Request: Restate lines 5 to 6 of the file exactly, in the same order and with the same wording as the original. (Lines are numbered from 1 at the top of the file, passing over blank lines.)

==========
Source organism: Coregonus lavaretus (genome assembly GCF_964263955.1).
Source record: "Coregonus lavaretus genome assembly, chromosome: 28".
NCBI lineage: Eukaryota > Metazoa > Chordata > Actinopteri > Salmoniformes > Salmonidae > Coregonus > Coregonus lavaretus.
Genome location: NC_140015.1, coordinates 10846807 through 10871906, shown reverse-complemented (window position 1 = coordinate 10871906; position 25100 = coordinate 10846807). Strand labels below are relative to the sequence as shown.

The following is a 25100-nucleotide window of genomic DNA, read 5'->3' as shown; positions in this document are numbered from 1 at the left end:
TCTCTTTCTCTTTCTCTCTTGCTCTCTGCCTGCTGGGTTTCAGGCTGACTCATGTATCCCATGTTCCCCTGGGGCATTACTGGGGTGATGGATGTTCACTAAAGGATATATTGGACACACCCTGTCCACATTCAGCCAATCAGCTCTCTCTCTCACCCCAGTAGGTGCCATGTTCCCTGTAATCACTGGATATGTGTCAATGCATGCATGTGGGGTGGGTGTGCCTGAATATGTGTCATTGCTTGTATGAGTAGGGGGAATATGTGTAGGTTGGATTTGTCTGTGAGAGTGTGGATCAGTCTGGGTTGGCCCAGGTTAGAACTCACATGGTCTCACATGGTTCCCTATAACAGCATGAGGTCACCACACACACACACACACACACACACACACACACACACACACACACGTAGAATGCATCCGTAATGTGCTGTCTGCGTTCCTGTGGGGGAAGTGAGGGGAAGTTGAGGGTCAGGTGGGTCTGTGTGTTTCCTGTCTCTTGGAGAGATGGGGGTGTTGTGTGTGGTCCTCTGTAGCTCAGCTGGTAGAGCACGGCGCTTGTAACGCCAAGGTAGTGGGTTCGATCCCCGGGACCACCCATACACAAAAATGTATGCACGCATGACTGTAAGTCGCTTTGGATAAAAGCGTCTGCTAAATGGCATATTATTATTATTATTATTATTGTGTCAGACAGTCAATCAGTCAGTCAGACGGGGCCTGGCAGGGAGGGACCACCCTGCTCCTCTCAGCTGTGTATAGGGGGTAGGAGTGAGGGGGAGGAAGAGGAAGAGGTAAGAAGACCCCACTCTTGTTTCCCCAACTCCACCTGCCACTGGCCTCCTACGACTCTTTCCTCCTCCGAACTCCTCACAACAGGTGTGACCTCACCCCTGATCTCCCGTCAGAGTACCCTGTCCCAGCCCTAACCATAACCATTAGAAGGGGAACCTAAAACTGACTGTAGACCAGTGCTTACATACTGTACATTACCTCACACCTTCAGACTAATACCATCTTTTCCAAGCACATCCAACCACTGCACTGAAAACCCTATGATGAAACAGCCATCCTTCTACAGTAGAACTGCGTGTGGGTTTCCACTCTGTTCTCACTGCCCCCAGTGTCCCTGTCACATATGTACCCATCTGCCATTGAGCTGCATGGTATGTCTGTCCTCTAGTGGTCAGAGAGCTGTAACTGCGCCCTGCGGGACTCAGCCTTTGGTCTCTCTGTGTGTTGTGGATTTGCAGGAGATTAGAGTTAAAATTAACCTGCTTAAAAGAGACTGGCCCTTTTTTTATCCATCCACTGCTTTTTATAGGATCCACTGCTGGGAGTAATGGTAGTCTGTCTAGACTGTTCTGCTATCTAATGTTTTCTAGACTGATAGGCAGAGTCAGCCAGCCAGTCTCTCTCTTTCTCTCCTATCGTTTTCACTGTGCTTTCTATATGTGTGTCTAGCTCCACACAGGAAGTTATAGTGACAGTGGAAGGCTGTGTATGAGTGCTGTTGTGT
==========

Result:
The following is a 25100-nucleotide window of genomic DNA, read 5'->3' as shown; positions in this document are numbered from 1 at the left end:
TCTCTTTCTCTTTCTCTCTTGCTCTCTGCCTGCTGGGTTTCAGGCTGACTCATGTATCCCATGTTCCCCTGGGGCATTACTGGGGTGATGGATGTTCACTAAAGGATATATTGGACACACCCTGTCCACATTCAGCCAATCAGCTCTCTCTCTCACCCCAGTAGGTGCCATGTTCCCTGTAATCACTGGATATGTGTCAATGCATGCATGTGGGGTGGGTGTGCCTGAATATGTGTCATTGCTTGTATGAGTAGGGGGAATATGTGTAGGTTGGATTTGTCTGTGAGAGTGTGGATCAGTCTGGGTTGGCCCAGGTTAGAACTCACATGGTCTCACATGGTTCCCTATAACAGCATGAGGTCACCACACACACACACACACACACACACACACACACACACACACACACGTAGAATGCATCCGTAATGTGCTGTCTGCGTTCCTGTGGGGGAAGTGAGGGGAAGTTGAGGGTCAGGTGGGTCTGTGTGTTTCCTGTCTCTTGGAGAGATGGGGGTGTTGTGTGTGGTCCTCTGTAGCTCAGCTGGTAGAGCACGGCGCTTGTAACGCCAAGGTAGTGGGTTCGATCCCCGGGACCACCCATACACAAAAATGTATGCACGCATGACTGTAAGTCGCTTTGGATAAAAGCGTCTGCTAAATGGCATATTATTATTATTATTATTATTGTGTCAGACAGTCAATCAGTCAGTCAGACGGGGCCTGGCAGGGAGGGACCACCCTGCTCCTCTCAGCTGTGTATAGGGGGTAGGAGTGAGGGGGAGGAAGAGGAAGAGGTAAGAAGACCCCACTCTTGTTTCCCCAACTCCACCTGCCACTGGCCTCCTACGACTCTTTCCTCCTCCGAACTCCTCACAACAGGTGTGACCTCACCCCTGATCTCCCGTCAGAGTACCCTGTCCCAGCCCTAACCATAACCATTAGAAGGGGAACCTAAAACTGACTGTAGACCAGTGCTTACATACTGTACATTACCTCACACCTTCAGACTAATACCATCTTTTCCAAGCACATCCAACCACTGCACTGAAAACCCTATGATGAAACAGCCATCCTTCTACAGTAGAACTGCGTGTGGGTTTCCACTCTGTTCTCACTGCCCCCAGTGTCCCTGTCACATATGTACCCATCTGCCATTGAGCTGCATGGTATGTCTGTCCTCTAGTGGTCAGAGAGCTGTAACTGCGCCCTGCGGGACTCAGCCTTTGGTCTCTCTGTGTGTTGTGGATTTGCAGGAGATTAGAGTTAAAATTAACCTGCTTAAAAGAGACTGGCCCTTTTTTTATCCATCCACTGCTTTTTATAGGATCCACTGCTGGGAGTAATGGTAGTCTGTCTAGACTGTTCTGCTATCTAATGTTTTCTAGACTGATAGGCAGAGTCAGCCAGCCAGTCTCTCTCTTTCTCTCCTATCGTTTTCACTGTGCTTTCTATATGTGTGTCTAGCTCCACACAGGAAGTTATAGTGACAGTGGAAGGCTGTGTATGAGTGCTGTTGTGT